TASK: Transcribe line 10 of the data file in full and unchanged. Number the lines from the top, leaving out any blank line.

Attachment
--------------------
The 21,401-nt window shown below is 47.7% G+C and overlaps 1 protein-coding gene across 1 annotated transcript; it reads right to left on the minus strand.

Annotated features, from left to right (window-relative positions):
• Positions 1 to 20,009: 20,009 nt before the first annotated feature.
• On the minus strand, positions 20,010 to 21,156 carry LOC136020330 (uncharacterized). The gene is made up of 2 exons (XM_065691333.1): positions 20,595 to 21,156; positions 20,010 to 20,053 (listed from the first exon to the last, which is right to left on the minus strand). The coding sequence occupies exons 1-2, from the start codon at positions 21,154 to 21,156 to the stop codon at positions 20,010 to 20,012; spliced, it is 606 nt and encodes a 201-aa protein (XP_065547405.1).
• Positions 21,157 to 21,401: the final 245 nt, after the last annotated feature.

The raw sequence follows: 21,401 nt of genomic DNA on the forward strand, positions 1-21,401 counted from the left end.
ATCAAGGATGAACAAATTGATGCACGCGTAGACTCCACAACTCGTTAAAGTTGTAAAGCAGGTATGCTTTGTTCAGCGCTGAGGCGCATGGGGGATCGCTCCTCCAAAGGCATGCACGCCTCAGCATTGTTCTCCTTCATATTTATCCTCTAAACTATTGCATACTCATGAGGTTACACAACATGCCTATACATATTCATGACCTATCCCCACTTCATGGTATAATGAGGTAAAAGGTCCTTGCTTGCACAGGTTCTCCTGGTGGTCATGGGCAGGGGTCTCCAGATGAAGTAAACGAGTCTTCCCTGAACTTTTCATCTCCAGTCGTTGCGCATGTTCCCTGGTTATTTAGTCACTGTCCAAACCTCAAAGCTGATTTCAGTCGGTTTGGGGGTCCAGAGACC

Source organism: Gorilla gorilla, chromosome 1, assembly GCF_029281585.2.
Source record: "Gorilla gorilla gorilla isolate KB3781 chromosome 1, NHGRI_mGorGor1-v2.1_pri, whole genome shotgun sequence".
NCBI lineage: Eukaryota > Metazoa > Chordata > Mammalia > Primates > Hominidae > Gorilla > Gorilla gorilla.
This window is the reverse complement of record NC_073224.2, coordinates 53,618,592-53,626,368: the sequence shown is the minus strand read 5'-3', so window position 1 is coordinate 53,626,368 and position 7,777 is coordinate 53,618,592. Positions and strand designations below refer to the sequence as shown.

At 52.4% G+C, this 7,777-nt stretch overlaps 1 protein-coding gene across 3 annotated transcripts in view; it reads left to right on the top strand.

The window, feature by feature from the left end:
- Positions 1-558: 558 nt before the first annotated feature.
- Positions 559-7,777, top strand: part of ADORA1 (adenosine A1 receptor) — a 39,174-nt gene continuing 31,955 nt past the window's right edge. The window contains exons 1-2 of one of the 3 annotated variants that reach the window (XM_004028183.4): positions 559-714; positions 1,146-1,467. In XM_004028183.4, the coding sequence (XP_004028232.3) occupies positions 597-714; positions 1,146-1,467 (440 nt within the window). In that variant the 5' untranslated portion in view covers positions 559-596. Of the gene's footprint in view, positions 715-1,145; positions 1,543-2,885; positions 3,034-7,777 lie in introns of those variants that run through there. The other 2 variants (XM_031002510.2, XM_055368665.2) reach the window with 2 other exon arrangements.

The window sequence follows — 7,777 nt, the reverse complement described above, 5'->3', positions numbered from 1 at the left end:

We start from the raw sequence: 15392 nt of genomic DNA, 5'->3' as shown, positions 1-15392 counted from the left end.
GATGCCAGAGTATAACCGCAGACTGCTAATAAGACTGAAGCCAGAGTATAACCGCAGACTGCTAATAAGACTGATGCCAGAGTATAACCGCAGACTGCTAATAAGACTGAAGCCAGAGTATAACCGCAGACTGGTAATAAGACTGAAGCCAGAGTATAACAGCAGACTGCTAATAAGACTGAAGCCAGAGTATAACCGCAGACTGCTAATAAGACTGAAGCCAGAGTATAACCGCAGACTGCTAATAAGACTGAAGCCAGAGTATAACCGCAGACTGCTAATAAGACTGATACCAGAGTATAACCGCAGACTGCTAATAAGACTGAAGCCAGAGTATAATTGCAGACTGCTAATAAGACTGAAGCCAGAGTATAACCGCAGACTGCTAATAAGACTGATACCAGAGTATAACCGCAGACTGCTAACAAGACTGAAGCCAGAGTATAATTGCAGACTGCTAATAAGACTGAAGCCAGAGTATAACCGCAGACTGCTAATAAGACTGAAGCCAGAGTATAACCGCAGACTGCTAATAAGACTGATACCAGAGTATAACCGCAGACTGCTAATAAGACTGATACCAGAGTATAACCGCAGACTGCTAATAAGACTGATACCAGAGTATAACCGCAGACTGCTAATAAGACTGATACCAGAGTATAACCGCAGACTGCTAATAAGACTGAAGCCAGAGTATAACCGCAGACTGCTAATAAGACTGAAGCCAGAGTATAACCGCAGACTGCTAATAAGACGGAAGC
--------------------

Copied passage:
NCBI lineage: Eukaryota > Metazoa > Chordata > Mammalia > Primates > Hominidae > Gorilla > Gorilla gorilla.